And when it comes into evangelism the best thing to do is to have that one-to-one conversation and convert each person one at a time rather than trying to talk to a big audience and not being able to customize.

RH: Thank you Kimberly for joining us. The book is Adapting to Web Standards with Kimberly Blessing. Hope you guys enjoyed it.

KB: Thanks, Rich.

Related Interviews

The Stephanie Sullivan Interview

Stephanie Sullivan is always in motion. As a CSS expert, international speaker and corporate trainer, she is in demand and shows no signs of slowing down.

We recently wrapped up an interview in which we covered a lot of ground. We talked about women in our industry, her perception of education, the CSS layouts she built for Dreamweaver, her travel tips, her geek romance with Greg Rowis and much, much more.

For full disclosure, she's also a co-lead with me on The Web Standards Project Adobe Task Force. So, "how does she put up with me" was one question I didn't ask.

Stephanie Sullivan

Christopher Schmitt: How would you describe yourself?

Stephanie Sullivan: Oh me? I'm a dork.

I'm not sure if you're asking me to describe myself in the business, or personally.

Personally, I'm pretty high-energy and active. I've always been involved in sports. I've got a fairly quirky, nutty sense of humor—which is where my dork comment comes from. I'm an extremely compassionate people-person. I can't stand suffering, which likely explains my reason for continuing to give free help on forums. I'm pretty ADD as well. Meaning—I have a hyperactive brain that requires near constant stimulation.

It also seems to be quite attracted to multi-tasking, which is not always the best way to function!

A little more focus would likely do me well. Business-wise, I'm pretty tenacious, driven and I constantly challenge myself to learn new things. I don't believe there are boundaries on what I can do—unless I set them myself.

I refuse to believe, unlike some in my industry, that being a woman affects my ability to succeed. I am constantly looking for opportunities. There are few glass ceilings here—but there are many glass hats.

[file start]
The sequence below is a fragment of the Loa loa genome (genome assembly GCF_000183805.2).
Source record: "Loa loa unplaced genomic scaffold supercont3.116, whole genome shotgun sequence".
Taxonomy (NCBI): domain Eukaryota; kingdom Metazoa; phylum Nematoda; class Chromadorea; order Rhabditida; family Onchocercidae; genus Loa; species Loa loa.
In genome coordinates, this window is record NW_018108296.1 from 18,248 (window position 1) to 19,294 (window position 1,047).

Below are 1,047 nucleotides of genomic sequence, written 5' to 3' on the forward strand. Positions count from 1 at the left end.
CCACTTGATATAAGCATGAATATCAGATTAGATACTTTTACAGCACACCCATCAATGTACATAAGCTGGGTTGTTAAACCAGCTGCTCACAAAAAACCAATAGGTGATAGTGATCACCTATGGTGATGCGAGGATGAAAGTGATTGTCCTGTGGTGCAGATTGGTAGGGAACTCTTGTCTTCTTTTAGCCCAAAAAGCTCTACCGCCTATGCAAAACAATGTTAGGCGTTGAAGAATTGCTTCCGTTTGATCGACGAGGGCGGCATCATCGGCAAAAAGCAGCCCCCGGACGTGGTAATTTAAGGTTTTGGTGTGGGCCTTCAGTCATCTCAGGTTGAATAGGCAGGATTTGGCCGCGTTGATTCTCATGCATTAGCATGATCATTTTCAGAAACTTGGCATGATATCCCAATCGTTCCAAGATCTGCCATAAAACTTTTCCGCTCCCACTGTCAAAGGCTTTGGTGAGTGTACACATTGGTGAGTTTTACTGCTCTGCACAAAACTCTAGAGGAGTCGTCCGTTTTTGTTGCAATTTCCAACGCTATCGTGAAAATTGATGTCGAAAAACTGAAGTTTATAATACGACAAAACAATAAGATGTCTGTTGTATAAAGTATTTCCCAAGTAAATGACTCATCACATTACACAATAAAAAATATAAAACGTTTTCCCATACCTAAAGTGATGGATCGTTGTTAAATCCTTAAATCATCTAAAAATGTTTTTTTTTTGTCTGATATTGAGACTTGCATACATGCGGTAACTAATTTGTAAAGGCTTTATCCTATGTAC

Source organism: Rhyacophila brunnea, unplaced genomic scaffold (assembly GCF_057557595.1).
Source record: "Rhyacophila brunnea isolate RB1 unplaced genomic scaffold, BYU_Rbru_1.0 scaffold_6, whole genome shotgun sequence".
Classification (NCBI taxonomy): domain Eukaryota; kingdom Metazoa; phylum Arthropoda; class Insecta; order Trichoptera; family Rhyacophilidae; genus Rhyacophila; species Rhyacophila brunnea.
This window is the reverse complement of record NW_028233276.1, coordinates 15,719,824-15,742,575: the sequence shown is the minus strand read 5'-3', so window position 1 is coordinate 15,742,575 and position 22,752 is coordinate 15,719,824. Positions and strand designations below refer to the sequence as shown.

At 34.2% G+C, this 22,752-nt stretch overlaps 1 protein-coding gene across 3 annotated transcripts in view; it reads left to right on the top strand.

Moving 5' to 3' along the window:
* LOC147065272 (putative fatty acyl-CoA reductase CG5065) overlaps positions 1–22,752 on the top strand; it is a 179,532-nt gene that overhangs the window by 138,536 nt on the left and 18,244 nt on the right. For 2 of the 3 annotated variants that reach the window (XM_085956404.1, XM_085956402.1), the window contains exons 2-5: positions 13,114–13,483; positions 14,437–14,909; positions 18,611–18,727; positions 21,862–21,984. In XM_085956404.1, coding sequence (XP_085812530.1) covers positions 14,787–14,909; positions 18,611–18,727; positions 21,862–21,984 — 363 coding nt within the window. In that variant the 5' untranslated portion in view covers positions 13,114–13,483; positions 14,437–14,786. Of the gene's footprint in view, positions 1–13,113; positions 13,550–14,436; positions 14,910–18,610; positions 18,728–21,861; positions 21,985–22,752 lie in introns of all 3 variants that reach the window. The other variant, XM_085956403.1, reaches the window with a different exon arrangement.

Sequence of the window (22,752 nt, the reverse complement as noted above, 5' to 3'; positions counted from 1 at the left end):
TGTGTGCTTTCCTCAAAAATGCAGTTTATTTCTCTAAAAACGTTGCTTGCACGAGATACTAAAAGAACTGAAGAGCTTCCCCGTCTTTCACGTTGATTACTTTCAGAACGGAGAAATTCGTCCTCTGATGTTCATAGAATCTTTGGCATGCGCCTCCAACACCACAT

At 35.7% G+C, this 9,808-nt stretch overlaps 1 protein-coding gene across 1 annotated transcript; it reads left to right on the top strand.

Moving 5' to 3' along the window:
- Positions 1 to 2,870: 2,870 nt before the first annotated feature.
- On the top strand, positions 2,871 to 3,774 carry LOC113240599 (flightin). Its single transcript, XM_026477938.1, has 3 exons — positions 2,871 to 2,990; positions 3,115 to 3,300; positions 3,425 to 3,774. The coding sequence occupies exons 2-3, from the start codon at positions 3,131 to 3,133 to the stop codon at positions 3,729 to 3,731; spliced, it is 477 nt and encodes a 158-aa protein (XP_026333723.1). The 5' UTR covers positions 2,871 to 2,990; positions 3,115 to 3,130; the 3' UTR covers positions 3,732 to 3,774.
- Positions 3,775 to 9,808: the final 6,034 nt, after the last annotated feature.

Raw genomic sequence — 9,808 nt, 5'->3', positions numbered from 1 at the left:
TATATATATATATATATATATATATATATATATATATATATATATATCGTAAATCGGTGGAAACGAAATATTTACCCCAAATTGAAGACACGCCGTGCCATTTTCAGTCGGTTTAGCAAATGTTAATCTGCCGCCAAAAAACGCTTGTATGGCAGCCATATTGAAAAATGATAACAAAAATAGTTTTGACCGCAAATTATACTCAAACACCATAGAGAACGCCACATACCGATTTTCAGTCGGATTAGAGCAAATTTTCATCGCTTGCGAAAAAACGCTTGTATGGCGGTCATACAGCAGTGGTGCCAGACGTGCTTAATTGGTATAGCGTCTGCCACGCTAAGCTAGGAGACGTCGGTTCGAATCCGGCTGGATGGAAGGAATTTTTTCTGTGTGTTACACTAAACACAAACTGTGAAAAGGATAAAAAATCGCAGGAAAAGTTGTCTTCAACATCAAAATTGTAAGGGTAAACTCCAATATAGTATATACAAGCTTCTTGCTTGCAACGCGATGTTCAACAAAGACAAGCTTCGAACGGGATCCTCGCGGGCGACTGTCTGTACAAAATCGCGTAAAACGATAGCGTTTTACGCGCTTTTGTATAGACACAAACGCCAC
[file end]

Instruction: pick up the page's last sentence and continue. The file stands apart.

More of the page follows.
Women and Our Industry

CS: A few glass hats is an interesting comment. Do you feel that women, generally speaking in our industry, are holding themselves back? Possibly blaming others for a lack of whatever success?

SS: The term "glass hats" came up in a discussions with Jeffrey Zeldman recently. I really liked it, so I borrowed it from him—thanks Jeffrey!

I do think it summarizes what happens to some people, including women. Obviously, this entire subject is huge and we could write a book on it. I'll try to summarize my thoughts since I've spent a good deal of time mulling it over recently.

I led a panel of five women at this year's SXSW Interactive called "What Women Need to Succeed." Obviously, I don't speak for all women everywhere. I am coming from my own perspective based on what I've seen, learned and experienced.

I eluded to my study of the brain, personality, etc over the years. And speaking in generalities—likely using the 80/20 principle here: 80% of women are like I'm describing, but 20% are not—many women tend to have different dominant personality traits than men. In fact, there are scientifically proven differences in the structure.

Undoubtedly, women are every bit as smart and talented as men. But the way we process information is sometimes different.

One example is that the corpus callosum of a women's brain is larger—for those of you that have forgotten anatomy class, this area is located between, and connects, the two hemispheres of the brain. I've heard it compared to a "superhighway" where we can easily dash back and forth between the two hemispheres of the brain—multitracking.

The smaller corpus callosum in men's brains is likened to a one lane road causing them to do all they can in one hemisphere before moving to the other side to work from that perspective. This doesn't make one of us better or worse. This makes us different.

For those that have had children like I have, this may explain the mother's ability to do ten things at once while the dad feel's frustrated and overwhelmed by it all. But, as usual, I digress...

I believe the "trouble" some women have in this industry is really no different than any other industry—in fact, I think ours is likely better in some ways since it's a newer industry with many younger people. In general, the men in our industry are intelligent—how many non-intelligent people really want to be, and love being a geek, right? And I say that in a most loving, admiring way with all the respect that term should elicit.

My guess would be that if we ran the numbers, the median age would be lower than many other industries. And these men, for the most part, were raised by working mothers. Few of them are bigoted or controlled by a major dose of sexism. I believe what is more likely at play here is related to the differences in the way we interact and promote ourselves.

Many women are less aggressive. Women tend to do good work and then expect to be recognized for it. Most do not want to have to do "that locker room thing" where you tell people what you've done—some would call that a form of promotion—at times exaggerated.

For the same reason—waiting on the earned recognition—women don't tend to ask for what they want. We wouldn't want to make someone else feel bad.